MAP Webinar: Visualising Peace

  EVENT DATE: 18/04/2024

Join us for the upcoming MAP Webinar on Mobile Arts for Peace (MAP) – Visualising Peace, on Thursday, 18 April 2024 at 09:30 – 11:00 am BST on Zoom.

The webinar will consist of an interactive session that explores the methodological structure and implementation of the MAP ‘Visualising Peace’ project in Rwanda. We will explore the various activities which were undertaken by the participants, as well as the tools to present their findings to policymakers. The session will conclude with a presentation and discussion around the impact of the project on national policy, and the participants themselves.

In Visualising Peace creative approaches were used to explore visual story-telling methods such as framing and sequencing. These creative approaches enabled the participants to represent mental health through the production, screening and discussion of films. These films featured diverse aesthetic and storytelling strategies from across several cultural contexts.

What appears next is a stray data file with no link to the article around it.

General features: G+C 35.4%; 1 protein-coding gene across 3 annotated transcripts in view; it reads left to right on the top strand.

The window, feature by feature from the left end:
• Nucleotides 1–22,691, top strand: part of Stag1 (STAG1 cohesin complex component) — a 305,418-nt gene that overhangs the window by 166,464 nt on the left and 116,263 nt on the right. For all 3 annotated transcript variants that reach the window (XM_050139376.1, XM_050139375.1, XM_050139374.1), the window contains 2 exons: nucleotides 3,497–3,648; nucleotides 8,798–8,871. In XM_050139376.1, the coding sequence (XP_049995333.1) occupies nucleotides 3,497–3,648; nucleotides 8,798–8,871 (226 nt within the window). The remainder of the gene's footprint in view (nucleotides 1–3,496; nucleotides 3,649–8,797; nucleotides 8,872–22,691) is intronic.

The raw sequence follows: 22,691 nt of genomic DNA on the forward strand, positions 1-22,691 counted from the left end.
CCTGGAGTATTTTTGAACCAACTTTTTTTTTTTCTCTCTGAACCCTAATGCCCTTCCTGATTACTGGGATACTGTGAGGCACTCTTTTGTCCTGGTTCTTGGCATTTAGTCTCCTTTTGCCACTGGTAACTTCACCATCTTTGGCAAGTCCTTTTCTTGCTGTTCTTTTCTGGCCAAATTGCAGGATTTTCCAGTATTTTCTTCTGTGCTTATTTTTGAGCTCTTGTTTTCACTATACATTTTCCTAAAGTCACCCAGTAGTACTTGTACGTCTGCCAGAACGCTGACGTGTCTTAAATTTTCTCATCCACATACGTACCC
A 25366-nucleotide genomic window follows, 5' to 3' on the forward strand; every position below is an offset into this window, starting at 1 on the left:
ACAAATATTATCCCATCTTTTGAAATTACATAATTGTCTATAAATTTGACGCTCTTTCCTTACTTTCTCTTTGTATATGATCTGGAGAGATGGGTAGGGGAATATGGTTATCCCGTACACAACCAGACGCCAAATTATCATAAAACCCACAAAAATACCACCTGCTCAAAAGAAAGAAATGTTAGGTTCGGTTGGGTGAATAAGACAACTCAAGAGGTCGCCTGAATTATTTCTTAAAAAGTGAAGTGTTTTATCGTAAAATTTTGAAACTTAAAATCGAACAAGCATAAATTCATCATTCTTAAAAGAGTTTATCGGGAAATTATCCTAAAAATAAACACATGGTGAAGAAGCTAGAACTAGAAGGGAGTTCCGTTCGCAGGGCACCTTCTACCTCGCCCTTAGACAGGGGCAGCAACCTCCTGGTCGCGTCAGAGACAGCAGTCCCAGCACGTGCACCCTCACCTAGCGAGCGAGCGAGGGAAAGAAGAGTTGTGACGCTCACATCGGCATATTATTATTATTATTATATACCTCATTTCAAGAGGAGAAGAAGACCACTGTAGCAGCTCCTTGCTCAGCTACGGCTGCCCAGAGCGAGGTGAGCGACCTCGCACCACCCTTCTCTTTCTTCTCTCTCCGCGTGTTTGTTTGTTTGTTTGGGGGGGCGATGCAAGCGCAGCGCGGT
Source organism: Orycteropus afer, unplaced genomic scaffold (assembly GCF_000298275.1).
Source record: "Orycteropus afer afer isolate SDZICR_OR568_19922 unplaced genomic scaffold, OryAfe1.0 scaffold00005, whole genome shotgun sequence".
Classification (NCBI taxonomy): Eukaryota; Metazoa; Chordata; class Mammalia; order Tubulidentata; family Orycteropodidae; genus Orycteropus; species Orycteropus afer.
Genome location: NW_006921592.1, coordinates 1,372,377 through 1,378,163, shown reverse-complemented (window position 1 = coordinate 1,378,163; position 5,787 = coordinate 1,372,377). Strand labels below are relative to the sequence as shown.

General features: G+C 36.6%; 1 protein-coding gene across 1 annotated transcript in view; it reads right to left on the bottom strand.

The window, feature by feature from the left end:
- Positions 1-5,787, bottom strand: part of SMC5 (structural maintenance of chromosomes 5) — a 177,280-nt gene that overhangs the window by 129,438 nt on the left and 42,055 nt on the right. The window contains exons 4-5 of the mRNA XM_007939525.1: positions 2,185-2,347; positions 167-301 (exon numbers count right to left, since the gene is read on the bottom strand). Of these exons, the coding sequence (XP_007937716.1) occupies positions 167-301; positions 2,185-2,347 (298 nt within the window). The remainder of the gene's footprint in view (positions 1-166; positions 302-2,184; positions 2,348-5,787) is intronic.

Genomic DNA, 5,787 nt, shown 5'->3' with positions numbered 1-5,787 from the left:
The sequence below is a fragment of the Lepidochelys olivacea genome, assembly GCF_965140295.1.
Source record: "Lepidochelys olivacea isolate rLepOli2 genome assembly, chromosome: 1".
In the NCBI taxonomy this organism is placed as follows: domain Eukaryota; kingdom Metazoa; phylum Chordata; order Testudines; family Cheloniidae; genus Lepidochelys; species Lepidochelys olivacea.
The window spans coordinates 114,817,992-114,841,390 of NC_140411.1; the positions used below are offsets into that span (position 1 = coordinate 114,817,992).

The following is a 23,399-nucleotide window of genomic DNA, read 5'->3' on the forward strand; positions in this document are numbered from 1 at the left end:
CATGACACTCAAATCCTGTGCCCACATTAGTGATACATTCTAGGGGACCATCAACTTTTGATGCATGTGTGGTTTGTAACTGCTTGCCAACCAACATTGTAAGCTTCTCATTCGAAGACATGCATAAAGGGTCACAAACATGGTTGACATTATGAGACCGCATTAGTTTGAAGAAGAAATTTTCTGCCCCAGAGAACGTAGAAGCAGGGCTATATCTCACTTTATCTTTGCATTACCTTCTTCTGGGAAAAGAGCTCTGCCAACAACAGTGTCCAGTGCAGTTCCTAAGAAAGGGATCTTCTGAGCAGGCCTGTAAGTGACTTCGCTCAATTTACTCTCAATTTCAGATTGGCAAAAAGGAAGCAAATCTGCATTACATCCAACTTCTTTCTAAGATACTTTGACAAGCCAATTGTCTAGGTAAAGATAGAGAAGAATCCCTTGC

The practical arts based methods used within the project enabled participants to share their lived experiences, offering insight and perspectives not easily captured through traditional research.  This is being used to inform curriculum, strategy and policy for peacebuilding and mental health.

We look forward to having a further discussion on the topics, and hope that you could take part and join us!

  • The organisers will provide interpretation from English into Bahasa Indonesia, Kyrgyz, Nepali, and Kinyarwanda.
  • If you have further questions, please get in touch with map@lincoln.ac.uk
  • You can read more about the project on our website: https://map.lincoln.ac.uk/
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Mobile Arts for Peace is an AHRC/ GCRF Network Plus project. MAP is a collaborative project between civil society organisations and CSO workers, cultural organisations and artists, health institutions and psychosocial workers, universities and researchers, and children and young people.


Visualising Peace

Using film-making and art exhibitions to address the barriers young people face in engaging and influencing community members and policymakers.